Staff planning in the Public Sector

Staff planning in the Public Sector

The public sector is constantly evolving, and this translates to frequent exercises in efficiency and reorganization. Within this context, the government is faced with a variety of challenges. Given that these challenges generally come to light when a personnel plan (PEP) needs to be drawn up, a PEP often offers the perfect opportunity to take up a number of those challenges. However, at the same time, drawing up such a plan can often turn out to be a complex and intense process.

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The public sector is constantly evolving, and this translates to frequent exercises in efficiency and reorganization. Entities within the Flemish government are transferred to the federal government and vice versa. Not only tasks, but also staffing, budgetary, and logistics resources are transferred. Within this context, the government is faced with a variety of challenges, such as: 

  • Performing new, different or additional tasks and duties;
  • Realizing both economic (performance, efficiency and effectiveness) and social and societal added value (quality of work);
  • Functioning as a flexible, innovative organization (for example with a minimum of hierarchy and streamlined procedures); 
  • Implementing cost reduction programs within the limits imposed on the workforce (such as the budget neutral principle). 

Given that these challenges generally come to light when a personnel plan (PEP) needs to be drawn up, a PEP often offers the perfect opportunity to take up a number of those challenges. However, at the same time, drawing up such a plan can often turn out to be a complex and intense process.

 

A holistic approach will help control the complexity, re-shaping it into an opportunity for evolution and growth. 

 

Firstly, it is important to get a thorough insight into the current organization. In reality, the need to develop or adjust staff planning can rarely be seen as being unrelated to other challenges within the organization. Changes in the mission and aims of an organization, its structure, systems, or underlying processes, can greatly affect the current and future workload, and therefore also the workforce. Charting the current work processes and organization structure, together with measuring the workload, forms the starting point for the future. 

 

The future organization can subsequently be shaped, on that basis, by way of changes in one or more areas such as process design and flows, organization structure or division of workload. Consequently, it will become clear whether or not staff planning needs adjustment. Several questions can arise as a result of this. How many positions, and what types, does the organization need, given the short and long-term aims? How can the organization 'achieve more with less resources', within the workforce? How can the organization ensure a workforce capable of responding in a flexible way to the workload? Does the organization have the right skills and profiles at its disposal? How does the organization deal with unfair discrepancies in the workforce (for example, overcompensation or undercompensation)?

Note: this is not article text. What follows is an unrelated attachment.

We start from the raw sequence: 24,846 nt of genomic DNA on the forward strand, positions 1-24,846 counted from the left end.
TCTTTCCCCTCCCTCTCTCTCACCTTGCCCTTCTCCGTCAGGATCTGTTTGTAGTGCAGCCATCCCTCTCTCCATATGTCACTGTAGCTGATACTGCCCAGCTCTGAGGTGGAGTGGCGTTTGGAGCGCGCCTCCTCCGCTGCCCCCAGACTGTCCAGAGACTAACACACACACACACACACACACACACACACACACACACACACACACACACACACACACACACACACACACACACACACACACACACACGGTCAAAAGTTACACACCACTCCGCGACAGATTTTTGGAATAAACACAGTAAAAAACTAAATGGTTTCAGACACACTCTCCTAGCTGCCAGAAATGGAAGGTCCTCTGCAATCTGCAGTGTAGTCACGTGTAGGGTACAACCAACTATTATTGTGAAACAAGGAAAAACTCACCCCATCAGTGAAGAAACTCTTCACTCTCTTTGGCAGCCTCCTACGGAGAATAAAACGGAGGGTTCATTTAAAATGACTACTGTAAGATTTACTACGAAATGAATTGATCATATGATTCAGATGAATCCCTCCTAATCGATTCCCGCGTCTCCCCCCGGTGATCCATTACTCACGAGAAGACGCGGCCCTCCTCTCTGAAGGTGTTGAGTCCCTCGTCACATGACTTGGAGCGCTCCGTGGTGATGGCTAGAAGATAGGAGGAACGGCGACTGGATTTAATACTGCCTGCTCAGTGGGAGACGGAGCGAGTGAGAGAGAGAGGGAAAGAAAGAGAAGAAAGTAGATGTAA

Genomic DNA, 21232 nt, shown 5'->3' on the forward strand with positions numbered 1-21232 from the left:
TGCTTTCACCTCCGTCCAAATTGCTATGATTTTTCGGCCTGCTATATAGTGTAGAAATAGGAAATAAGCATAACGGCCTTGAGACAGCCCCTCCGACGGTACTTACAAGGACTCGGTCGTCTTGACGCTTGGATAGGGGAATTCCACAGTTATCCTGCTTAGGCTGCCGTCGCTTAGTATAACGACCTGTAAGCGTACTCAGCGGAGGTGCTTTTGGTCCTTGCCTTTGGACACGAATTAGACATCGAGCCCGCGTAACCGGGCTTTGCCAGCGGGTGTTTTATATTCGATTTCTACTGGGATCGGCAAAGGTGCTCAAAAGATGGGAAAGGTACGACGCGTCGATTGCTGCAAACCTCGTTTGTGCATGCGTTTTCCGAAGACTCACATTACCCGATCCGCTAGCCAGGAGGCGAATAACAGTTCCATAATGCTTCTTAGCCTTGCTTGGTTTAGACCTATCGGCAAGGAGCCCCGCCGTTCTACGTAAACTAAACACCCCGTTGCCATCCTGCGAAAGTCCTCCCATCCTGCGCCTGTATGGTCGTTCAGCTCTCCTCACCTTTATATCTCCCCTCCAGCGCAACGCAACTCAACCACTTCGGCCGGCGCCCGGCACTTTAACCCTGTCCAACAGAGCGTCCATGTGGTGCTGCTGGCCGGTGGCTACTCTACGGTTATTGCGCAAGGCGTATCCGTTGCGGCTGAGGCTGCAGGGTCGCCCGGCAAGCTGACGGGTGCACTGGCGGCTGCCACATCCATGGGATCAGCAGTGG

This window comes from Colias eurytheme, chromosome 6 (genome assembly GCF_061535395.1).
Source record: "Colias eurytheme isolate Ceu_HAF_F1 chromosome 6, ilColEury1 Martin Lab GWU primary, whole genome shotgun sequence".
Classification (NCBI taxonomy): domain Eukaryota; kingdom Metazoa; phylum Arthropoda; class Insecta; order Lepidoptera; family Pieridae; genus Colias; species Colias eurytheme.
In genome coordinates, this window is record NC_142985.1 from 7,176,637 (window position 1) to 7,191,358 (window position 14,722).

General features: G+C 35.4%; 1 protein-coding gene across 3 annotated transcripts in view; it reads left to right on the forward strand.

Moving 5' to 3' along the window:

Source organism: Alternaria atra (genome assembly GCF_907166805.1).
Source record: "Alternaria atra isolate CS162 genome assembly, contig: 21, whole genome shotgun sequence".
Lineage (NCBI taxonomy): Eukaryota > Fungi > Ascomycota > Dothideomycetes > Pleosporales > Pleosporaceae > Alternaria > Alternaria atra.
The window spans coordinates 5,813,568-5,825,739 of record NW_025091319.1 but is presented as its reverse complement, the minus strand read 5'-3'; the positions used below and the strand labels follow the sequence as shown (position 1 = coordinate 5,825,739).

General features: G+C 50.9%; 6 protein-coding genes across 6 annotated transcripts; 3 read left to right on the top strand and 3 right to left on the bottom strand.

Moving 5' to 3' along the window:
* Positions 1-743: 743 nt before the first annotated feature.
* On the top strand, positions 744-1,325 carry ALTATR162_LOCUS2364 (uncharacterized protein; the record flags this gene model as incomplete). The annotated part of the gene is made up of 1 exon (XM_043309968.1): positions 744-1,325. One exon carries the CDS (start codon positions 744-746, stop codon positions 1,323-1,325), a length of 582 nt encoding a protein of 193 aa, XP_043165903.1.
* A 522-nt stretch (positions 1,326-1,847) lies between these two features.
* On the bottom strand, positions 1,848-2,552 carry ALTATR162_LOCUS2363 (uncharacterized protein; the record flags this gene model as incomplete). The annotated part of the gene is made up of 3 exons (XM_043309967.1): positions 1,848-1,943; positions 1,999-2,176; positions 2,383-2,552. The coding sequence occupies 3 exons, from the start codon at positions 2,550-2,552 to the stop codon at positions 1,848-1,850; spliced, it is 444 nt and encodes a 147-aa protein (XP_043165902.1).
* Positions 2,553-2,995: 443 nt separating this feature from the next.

In the case of some government organizations, this is further complicated by the fact that a new job classification system has to be taken into account. This means that existing job profiles have to be translated to this new system, and assessed, which in turn brings a great many challenges (for example, being able to distinguish between job and holder in the classification, safeguarding consistency in and around entities, estimating which processes are central to a job, etc.). Integrating all these factors, with the future organization as a starting point, is a crucial factor in formulating a well-founded staffing plan.

 

Lastly, the human aspect has a central place throughout this entire process. Change management is seen here as a supplementary, but necessary set of activities which can provide added value at any point during the process. This could vary in form from effective communication with staff and answering questions about managing resistance from parties involved (for example job holders themselves, boards of management or external parties) to preparing staff by way of training and setting up leadership courses.

 

A staffing plan, in which recommendations for change are made on both qualitative and quantitative grounds, is inextricably linked to the general organization structure and the work processes. It is not a goal in itself, but rather a springboard to realizing the policy desired. A broad-based focus and approach to this will enable an organization to be ready for the future.

© 2017 KPMG Central Services, a Belgian Economic Interest Grouping ("ESV/GIE") and a member firm of the KPMG network of independent member firms affiliated with KPMG International Cooperative ("KPMG International"), a Swiss entity. All rights reserved.

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